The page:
How Mobile Technology is Transforming Collections Management for the Digital Age

6 Key Talking Points from Axiell’s Recent Report

Axiell spoke to collections experts at some of the UK’s leading cultural institutions to find out what is driving the need for more mobile solutions and what opportunities mobile technology presents to collections managers.

Here we present a summary of some of the findings from the report. Featuring some scenarios that will be all too familiar.


  1. A more dynamic exhibition landscape is driving the need for mobile solutions

Museums have had to find new ways to generate income and there is more focus than ever on innovation through designing fresh exhibitions, collaborating with fellow organisations and delivering greater educational opportunities. While this means that museums are providing visitors with a richer and more dynamic experience, it can put pressure on them to work harder, with fewer resources.

According to John Peel, Collection Information Manager at Manchester Museums Partnership, “There has been more of a focus recently for museums to make their displays less static. We are finding that our permanent displays are less permanent than they used to be.

“Whereas previously we might have had objects on display for three years, now the interpretation behind a space might be permanent, a costume display, for instance, but the museum may change the works within that display so when people re-visit, there is more to see.”


  1. Systems need to be simpler

Given that this growing demand is occurring in a climate of budget pressures, there is, of course, an increased reliance on volunteers. This means that more untrained staff are coming into contact with often rather complicated systems. Who remembers the fear they felt when they first came face to face with the endless fields of the collections management system?

This is highlighted by Rob Scott, Collections Systems Manager, British Film Institute (BFI):

“An experienced cataloguer can jump between records easily to capture the information they need. With the increasing reliance on more inexperienced volunteers or short-term contractors, systems need to be simpler.”


  1. Repeated data entry could be a thing of the past

Collections managers are some of the most detail-orientated beings on this planet yet, apparently, they’re still prone to human error. Who knew?

Repeated data entry increases the risk of error at each step, so the fewer steps involved in getting information into the CMS, the fewer mistakes. In principle, at least.

Mark Pajak, Head of Digital at Bristol Museums, suggests: “There is definitely a case for having a collections management system on a mobile device. At the moment, staff enter information in Excel from a laptop in stores and then transcribe the data from their spreadsheets into the collections management system. If they could enter the data straight into the system, there would be considerably less room for mistakes.”


  1. Collections managers are probably getting their step count in

Not only does repeated data entry increase the risk of inaccuracies, it also means that tasks can take much longer than they need to, with staff often having to walk back and forth between their desks and where the item is stored, clocking up many miles along the way.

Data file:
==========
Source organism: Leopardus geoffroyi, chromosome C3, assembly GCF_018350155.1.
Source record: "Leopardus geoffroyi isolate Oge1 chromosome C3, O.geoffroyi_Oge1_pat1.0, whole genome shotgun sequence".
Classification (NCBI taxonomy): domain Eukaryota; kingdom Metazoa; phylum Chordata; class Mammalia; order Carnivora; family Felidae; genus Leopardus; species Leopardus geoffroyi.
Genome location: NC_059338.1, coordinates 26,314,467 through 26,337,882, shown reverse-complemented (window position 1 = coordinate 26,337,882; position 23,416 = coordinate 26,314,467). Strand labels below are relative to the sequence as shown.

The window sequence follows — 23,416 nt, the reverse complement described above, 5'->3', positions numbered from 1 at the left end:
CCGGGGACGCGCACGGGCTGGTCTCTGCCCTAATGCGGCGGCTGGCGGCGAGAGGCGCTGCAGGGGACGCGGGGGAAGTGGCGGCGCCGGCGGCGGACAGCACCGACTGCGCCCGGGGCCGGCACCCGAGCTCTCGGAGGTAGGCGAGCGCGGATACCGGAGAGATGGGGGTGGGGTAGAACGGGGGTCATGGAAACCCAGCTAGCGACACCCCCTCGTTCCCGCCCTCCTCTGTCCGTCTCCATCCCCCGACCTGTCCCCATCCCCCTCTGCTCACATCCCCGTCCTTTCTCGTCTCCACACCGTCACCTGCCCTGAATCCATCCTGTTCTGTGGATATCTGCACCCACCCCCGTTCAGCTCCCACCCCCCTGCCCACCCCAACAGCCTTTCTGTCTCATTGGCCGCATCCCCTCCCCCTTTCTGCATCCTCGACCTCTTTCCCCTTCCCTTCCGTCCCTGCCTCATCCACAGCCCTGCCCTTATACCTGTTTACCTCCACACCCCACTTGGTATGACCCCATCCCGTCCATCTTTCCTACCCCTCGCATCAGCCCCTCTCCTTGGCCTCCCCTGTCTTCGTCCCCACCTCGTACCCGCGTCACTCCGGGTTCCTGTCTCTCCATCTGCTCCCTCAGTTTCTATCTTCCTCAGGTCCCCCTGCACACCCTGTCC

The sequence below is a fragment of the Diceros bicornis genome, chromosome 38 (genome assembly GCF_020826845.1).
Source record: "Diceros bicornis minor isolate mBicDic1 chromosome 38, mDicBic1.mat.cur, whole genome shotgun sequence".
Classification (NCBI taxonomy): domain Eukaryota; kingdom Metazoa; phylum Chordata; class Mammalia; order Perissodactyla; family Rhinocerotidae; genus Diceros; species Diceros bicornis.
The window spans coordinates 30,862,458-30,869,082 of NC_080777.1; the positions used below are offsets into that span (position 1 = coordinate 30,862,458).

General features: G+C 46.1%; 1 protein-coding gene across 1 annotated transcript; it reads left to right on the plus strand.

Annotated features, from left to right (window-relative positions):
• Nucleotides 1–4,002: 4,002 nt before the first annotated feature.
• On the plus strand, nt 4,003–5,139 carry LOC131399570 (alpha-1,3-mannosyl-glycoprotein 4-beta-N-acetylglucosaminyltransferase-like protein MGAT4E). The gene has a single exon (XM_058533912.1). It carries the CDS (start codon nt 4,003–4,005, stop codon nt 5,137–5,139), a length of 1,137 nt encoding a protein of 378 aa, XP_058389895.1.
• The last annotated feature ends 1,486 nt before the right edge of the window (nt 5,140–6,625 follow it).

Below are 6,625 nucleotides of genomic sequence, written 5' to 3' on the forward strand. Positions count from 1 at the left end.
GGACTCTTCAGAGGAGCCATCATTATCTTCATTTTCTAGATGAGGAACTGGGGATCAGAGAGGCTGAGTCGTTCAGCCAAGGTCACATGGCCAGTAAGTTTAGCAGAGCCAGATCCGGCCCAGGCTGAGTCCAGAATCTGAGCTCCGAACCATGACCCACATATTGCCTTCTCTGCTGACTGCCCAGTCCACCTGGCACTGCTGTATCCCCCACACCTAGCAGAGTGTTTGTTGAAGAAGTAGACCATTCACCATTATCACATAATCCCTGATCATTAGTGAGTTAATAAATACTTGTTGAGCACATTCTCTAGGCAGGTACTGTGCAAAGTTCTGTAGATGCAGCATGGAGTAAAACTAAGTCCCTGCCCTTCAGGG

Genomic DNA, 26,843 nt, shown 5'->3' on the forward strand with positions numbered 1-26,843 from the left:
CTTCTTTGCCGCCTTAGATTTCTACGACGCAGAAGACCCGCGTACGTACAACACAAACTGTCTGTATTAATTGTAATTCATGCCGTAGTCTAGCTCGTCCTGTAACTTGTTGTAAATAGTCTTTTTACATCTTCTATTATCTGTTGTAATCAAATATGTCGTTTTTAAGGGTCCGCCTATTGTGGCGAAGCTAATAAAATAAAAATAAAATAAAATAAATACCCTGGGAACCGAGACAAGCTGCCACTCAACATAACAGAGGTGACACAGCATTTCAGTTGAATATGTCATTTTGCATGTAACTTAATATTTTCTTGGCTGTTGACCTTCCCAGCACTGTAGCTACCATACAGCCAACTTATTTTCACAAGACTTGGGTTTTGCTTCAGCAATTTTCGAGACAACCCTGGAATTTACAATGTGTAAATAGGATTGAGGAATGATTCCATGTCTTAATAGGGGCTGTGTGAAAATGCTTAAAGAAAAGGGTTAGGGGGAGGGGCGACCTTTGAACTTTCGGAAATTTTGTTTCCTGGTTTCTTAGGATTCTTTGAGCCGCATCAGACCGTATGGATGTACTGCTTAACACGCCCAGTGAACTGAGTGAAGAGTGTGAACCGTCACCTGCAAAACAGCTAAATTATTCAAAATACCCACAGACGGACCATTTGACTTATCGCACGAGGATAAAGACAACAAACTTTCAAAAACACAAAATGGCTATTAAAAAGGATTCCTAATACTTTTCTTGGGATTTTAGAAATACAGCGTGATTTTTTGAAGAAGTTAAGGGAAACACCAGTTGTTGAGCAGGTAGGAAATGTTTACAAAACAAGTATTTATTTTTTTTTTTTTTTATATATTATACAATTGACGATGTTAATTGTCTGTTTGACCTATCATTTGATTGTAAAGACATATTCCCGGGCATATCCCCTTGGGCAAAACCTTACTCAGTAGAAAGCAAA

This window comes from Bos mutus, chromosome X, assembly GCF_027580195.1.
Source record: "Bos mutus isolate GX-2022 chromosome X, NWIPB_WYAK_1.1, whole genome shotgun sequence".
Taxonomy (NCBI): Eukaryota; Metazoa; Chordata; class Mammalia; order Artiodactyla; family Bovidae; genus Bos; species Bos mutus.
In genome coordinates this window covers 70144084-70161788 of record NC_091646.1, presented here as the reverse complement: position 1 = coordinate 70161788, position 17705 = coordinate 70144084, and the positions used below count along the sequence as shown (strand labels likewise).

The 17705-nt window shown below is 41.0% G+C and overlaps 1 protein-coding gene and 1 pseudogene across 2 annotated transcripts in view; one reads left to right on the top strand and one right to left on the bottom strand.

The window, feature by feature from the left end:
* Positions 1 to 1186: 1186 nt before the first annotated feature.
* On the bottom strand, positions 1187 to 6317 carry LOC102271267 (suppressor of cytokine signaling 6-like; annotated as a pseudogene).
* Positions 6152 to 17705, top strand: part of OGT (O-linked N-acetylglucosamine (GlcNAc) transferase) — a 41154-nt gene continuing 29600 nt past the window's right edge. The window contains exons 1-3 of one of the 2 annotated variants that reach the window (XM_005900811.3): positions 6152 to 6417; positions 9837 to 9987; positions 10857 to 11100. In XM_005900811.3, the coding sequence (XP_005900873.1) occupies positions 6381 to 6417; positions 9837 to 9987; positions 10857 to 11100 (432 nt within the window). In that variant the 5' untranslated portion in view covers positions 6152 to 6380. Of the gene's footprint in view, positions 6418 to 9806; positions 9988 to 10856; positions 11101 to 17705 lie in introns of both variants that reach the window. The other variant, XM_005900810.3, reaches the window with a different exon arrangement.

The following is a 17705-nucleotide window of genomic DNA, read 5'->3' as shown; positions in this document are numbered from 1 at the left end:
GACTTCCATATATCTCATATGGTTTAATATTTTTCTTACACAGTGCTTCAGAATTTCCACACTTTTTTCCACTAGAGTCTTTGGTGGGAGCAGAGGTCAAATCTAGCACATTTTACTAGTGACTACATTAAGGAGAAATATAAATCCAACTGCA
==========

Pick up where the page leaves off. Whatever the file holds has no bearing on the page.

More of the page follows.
However, Manchester Museums have been using a mobile tool which allows staff to input information into the collections management system whilst on the go. This saves countless hours of staff time, as John Peel describes:

“We have moved one of our furniture collections five times in recent years. For the previous four years, we used pen and paper to note down the number of the item to be moved, and to record any details about the item from the person who is an expert in that area. We then returned to our desks to enter that data onto the system.

“We also had to return to stores multiple times to make sure that the correct piece of furniture is there and to record where, when and how it should be moved. Again, this was all done on paper and keyed into the system later on. Getting the furniture into the right locations and checking it onto the database could take between nine and twelve months.

“This year, however, with our mobile enabled system, we entered details of an object straight onto a mobile device, and if we needed to check anything during the move, we could look it up instantly on a smartphone. The whole process took more like a month.”


  1. Smartphone cameras offer great opportunities for documenting object conservation

“Using a smartphone camera would be really useful too. You could take a photo and upload it to the collections management system. It would help our team when they are documenting a damaged object because they could upload a conservation image and annotate it there and then,” says Sarah Joomun, Digital Collections Manager, Oxford University Museum.

John Peel agrees. “The phones in our pockets are much better than the camera we bought five years ago for the team. We could take a picture and add it to the database, then go back to the desk and edit it.”


  1. The CMS will become a tool for everybody

An easier to use, mobile enabled system will increase the number of employees who can use the system in their roles.

“We wouldn’t need to train staff on the complex system, they could just use it for what they need,” says Sarah Joomun.

“Our digital engagement team would like more access to our system to use images for blog posts and social media, for example. Learning the whole complex system isn’t a good use of their time, but if they could easily access a photograph or video from the system, that would help them in their role.

“For our non-collection staff who deal with enquiries from the public, it would mean that if someone asks if we have a certain item on display, they could quickly look it up on an iPad to see where it is.”

Read the full report here